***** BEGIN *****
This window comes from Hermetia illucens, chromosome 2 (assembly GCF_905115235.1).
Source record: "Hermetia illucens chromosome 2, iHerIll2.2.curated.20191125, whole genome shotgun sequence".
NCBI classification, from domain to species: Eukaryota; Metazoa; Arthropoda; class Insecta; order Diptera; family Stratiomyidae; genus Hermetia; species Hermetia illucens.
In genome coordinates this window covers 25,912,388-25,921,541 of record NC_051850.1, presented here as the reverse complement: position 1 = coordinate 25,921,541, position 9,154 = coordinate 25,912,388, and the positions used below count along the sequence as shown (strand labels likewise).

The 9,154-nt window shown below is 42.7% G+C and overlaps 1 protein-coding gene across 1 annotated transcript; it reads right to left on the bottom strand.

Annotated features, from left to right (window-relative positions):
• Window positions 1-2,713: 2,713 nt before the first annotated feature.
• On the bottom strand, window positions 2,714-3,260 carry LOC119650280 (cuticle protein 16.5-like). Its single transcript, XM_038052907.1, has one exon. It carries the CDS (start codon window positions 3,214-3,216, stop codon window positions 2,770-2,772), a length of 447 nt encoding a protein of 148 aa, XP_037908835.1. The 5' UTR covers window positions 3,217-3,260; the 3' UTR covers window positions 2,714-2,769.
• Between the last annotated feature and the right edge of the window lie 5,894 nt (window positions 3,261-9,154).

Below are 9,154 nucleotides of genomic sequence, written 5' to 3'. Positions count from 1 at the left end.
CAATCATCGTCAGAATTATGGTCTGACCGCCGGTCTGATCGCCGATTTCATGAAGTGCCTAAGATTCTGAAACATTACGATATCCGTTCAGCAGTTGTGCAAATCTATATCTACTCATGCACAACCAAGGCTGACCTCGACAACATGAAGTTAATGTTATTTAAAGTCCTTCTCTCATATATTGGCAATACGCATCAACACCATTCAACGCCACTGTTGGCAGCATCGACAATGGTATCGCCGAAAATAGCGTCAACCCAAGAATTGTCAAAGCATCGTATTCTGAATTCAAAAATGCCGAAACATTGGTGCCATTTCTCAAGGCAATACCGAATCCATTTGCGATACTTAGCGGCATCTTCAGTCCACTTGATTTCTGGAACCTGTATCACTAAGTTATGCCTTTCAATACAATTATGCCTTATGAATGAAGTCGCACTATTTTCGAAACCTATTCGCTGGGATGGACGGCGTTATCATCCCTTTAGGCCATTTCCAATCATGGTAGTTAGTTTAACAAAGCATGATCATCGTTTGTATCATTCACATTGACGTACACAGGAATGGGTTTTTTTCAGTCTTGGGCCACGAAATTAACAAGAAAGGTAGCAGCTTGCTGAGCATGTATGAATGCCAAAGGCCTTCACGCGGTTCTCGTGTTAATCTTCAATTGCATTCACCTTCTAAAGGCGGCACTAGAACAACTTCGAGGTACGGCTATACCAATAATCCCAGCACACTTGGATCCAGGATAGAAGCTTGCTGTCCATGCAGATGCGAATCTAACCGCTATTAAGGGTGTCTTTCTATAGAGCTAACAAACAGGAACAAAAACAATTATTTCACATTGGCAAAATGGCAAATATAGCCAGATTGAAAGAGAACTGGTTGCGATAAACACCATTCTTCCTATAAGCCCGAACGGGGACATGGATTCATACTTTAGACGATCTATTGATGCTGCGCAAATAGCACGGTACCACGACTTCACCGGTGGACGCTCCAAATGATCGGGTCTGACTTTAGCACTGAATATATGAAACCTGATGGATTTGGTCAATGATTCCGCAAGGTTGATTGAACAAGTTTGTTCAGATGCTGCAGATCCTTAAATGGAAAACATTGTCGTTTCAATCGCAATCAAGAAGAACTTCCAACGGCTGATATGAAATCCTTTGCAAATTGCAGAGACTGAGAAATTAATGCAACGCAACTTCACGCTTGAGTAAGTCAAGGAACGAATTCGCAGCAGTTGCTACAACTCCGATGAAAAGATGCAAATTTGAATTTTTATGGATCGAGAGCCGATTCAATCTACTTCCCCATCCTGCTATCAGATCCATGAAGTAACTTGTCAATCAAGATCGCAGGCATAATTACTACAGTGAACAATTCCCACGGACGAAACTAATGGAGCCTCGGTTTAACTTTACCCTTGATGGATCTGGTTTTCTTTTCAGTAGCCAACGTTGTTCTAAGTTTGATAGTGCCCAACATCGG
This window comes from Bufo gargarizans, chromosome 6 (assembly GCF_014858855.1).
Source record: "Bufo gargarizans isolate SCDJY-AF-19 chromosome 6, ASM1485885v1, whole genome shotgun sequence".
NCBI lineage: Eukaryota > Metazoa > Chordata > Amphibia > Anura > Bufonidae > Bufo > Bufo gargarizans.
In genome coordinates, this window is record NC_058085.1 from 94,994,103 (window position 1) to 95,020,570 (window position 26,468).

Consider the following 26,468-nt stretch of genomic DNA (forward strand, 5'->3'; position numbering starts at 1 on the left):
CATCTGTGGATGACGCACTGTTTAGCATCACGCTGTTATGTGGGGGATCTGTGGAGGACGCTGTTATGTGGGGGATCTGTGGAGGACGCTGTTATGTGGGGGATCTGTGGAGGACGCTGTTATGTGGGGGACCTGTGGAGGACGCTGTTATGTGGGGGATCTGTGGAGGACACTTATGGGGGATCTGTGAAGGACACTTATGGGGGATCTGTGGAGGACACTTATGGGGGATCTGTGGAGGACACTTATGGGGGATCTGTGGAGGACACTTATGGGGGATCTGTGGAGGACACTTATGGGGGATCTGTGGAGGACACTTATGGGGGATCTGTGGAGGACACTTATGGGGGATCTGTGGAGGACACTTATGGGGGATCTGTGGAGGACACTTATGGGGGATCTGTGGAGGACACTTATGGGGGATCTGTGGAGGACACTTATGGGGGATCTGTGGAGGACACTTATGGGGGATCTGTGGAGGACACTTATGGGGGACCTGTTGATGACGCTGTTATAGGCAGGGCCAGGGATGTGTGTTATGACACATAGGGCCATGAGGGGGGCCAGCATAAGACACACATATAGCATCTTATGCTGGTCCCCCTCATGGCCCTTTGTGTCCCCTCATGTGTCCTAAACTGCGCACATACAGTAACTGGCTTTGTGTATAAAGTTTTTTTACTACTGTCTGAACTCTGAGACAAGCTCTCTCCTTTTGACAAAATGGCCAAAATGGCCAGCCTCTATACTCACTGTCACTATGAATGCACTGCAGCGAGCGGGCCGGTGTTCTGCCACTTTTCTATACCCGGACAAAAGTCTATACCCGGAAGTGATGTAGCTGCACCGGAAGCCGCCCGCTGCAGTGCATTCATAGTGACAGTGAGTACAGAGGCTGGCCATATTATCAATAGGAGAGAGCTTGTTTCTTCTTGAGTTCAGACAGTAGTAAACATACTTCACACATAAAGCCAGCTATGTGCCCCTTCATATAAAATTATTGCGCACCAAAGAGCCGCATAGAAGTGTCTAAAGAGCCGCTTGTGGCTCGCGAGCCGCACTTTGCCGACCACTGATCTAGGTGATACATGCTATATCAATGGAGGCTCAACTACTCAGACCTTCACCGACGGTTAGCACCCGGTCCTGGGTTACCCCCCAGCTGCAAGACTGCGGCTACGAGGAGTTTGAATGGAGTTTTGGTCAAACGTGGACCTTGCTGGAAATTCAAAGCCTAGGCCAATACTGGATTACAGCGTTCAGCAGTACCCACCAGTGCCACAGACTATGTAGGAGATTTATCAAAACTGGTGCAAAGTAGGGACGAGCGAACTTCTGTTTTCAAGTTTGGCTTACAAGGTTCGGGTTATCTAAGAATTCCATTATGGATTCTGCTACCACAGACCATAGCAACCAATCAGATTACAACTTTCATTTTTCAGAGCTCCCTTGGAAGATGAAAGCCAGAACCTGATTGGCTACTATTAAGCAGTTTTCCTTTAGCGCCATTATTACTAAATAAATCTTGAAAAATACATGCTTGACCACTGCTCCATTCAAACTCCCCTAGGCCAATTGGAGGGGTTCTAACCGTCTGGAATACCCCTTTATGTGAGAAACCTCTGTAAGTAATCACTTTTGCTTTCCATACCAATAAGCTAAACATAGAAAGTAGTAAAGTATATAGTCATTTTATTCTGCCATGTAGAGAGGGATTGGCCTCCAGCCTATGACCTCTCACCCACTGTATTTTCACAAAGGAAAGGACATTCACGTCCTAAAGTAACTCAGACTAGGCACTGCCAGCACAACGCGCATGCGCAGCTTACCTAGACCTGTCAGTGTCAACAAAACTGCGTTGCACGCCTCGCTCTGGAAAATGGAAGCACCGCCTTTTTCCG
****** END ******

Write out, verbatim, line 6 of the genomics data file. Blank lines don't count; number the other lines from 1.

Annotated features, from left to right (window-relative positions):